In fact, Lamberth did occasionally rein Klayman in. For instance, he refused to let Klayman depose Penthouse publisher Larry Flynt after Flynt’s daughter claimed he might have some of the FBI files. He quashed Klayman’s subpoena for The New Yorker’s Jane Meyer. Also, in 1999, Lamberth sanctioned Klayman and ordered him to pay court costs and legal fees for Linda Tripp’s former stepmother after Klayman violated Lamberth’s order not to ask her about family matters in a deposition. And despite five years worth of requests, Lamberth still has not given Klayman what he wants more than anything in the world: permission to depose Hillary Clinton.

Still, the Judicial Watch cases fueled suspicion that Lamberth was in cahoots with the “vast right-wing conspiracy” to bring down the Clinton administration, and that he was somehow getting all the Klayman cases through nefarious means. In fact, Lamberth’s misfortune in getting the Klayman cases stemmed from two factors: One, Lamberth moves his docket. He is one of the hardest working judges on the bench, and as one admirer notes, if all the judges managed their caseloads as well as Lamberth, there would be no backlog at the court. (Moving cases also has a downside: pushing up a judge’s reversal rate. Lam-berth gets overturned a lot on appeal.) But because he moves so many cases, Lamberth also gets more.

The second factor was that Klayman literally filed dozens of lawsuits against the Clinton ad-ministration. Sim-ple math ensured that Lamberth was bound to end up with a few of them. Klayman also filed suits attempting to link them to matters already in Lamberth’s court-room to try to hedge his bets in getting Lamberth assigned to them. Lamberth himself rejected 11 out of 12 of these cases. Nonetheless, the White House launched a personal attack against Lamberth, branding him a “loose cannon” and subjecting him to a tremendous amount of vitriol. “Everyone was clamoring for Lamberth to shut the lid on Klayman,” says Turley. “At points the criticism of Lam-berth was deafening. The man has remarkable intestinal fortitude.”

Lamberth’s courtroom style may set him apart from most, if not all, of his colleagues on the bench today, but he does have a predecessor: Judge John J. Sirica, to whom he is frequently compared. Sirica was the chief judge of the same court Lamberth sits on who presided over the Watergate break-in cases and whose determination to find the truth led to President Nixon’s resignation.

Sirica tangled with the Nixon White House over issues of executive privilege, and like Lamberth, questioned witnesses himself. Sirica became known as a judge who asked the questions lawyers didn’t think to ask. As he later wrote, “I had no intention of sitting on the bench like a nincompoop and watching the parade go by.”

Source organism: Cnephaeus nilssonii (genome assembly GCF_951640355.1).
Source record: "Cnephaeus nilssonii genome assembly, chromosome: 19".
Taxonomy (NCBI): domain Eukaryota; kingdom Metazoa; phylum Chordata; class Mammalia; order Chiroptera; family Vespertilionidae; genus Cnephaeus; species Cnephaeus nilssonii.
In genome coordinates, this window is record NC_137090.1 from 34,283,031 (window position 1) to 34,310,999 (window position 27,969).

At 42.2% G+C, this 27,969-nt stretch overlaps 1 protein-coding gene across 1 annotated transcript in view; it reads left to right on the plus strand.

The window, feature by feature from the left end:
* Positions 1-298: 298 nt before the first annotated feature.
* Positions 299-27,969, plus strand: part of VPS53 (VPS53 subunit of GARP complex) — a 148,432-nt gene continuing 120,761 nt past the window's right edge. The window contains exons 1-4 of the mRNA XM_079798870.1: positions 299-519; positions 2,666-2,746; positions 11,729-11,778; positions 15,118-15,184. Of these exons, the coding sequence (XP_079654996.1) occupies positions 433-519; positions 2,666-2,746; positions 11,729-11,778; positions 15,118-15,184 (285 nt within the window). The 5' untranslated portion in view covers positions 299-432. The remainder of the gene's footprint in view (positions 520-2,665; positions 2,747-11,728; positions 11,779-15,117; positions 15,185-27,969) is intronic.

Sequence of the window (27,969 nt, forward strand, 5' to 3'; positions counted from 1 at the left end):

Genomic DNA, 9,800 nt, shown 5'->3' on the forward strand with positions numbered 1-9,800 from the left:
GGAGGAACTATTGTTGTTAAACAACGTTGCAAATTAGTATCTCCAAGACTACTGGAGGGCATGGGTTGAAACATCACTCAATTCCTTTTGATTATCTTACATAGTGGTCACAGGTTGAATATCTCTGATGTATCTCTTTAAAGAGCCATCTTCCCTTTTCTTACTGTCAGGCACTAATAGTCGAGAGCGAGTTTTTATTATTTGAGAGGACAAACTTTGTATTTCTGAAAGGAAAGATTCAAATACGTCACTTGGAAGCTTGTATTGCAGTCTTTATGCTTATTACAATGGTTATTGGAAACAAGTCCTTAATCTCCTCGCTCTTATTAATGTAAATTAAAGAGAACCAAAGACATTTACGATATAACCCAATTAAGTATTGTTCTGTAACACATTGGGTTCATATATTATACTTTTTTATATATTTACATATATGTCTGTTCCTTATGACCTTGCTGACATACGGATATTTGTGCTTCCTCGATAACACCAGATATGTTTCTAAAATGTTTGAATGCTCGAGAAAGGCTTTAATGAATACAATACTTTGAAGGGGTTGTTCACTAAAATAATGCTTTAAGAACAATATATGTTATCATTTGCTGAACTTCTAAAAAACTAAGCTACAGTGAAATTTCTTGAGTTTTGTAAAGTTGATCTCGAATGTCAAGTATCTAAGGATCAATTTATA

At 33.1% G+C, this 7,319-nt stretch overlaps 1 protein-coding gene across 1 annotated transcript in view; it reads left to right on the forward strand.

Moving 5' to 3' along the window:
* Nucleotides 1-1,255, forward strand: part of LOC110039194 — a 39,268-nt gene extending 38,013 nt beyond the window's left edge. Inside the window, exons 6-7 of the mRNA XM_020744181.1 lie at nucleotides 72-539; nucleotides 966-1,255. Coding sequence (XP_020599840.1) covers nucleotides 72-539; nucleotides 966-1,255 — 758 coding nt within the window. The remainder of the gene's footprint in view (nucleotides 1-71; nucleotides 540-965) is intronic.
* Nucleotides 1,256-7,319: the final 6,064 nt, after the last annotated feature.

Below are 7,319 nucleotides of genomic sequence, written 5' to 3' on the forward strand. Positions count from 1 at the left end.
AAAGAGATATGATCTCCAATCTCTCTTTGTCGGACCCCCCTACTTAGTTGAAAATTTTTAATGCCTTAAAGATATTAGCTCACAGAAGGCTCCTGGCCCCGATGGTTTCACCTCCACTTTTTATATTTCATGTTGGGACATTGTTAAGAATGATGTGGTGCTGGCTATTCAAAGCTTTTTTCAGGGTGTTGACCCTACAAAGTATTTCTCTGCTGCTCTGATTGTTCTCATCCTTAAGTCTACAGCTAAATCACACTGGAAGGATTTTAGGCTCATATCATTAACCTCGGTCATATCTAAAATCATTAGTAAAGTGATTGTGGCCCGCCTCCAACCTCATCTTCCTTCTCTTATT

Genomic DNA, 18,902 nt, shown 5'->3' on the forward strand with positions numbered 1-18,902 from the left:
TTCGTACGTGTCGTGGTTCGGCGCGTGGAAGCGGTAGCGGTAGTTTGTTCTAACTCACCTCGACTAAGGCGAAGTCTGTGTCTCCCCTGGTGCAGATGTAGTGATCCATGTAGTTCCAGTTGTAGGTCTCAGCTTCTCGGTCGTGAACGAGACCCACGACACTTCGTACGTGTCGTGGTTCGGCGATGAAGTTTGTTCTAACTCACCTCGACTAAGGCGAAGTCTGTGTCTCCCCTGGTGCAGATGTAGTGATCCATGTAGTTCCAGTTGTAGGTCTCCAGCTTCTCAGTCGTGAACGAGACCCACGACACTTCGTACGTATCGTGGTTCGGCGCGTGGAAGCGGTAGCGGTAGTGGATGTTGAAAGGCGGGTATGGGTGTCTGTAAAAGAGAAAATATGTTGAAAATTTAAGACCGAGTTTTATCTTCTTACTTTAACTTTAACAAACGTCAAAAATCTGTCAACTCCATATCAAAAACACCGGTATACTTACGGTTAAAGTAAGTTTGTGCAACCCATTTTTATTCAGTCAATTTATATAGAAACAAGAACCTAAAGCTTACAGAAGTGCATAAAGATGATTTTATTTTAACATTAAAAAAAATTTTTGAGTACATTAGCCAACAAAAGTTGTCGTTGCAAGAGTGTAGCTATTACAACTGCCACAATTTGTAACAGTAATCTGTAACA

While Lamberth seems to have adopted Sirica’s style, he has not been so lucky as to land a case as significant as Watergate. John Huang is no Gordon Liddy. As Joe Klein has suggested about Bill Clinton, Lamberth is perhaps the right man at the wrong time, a fierce crusader for justice searching for glory and smoking guns amid millions of meaningless White House emails.

That’s not to say that his aggressive government oversight hasn’t served the public good. Without Lamberth’s prodding, it’s unlikely that the Interior Department would have lifted a finger to undo its century-long screwup of Indian trust funds. It wasn’t until Lamberth shut down its Internet system that Interior took its very first steps to address security problems first identified more than a decade ago. After he held Robert Rubin in contempt in 1999, Rubin ordered the Treasury Department to retrain all 2,000 of its lawyers in legal ethics and federal court procedures to ensure that they lived up to Lamberth’s strict standards.

And if the past is any indication, Gale Norton will not be the only errant Bush administration official to be reprimanded by Lamberth. Not since Richard Nixon has there been a president so enamored of cloak-and-dagger governance. Lamberth’s demands for government transparency could be a welcome corrective to the administration’s stealth. So far, the administration has dodged the bullet, so to speak, with pending suits over Cheney’s energy task force going to less bellicose jurists. But the honeymoon is not likely to last. Larry Klayman has already announced that he has more than 100 FOIA actions currently pending all across the government, with litigation certain to follow. Odds are good that at least one or two of those suits will end up in Lamberth’s hands.

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Stephanie Mencimer is a senior reporter at Mother Jones and a Washington Monthly contributing editor.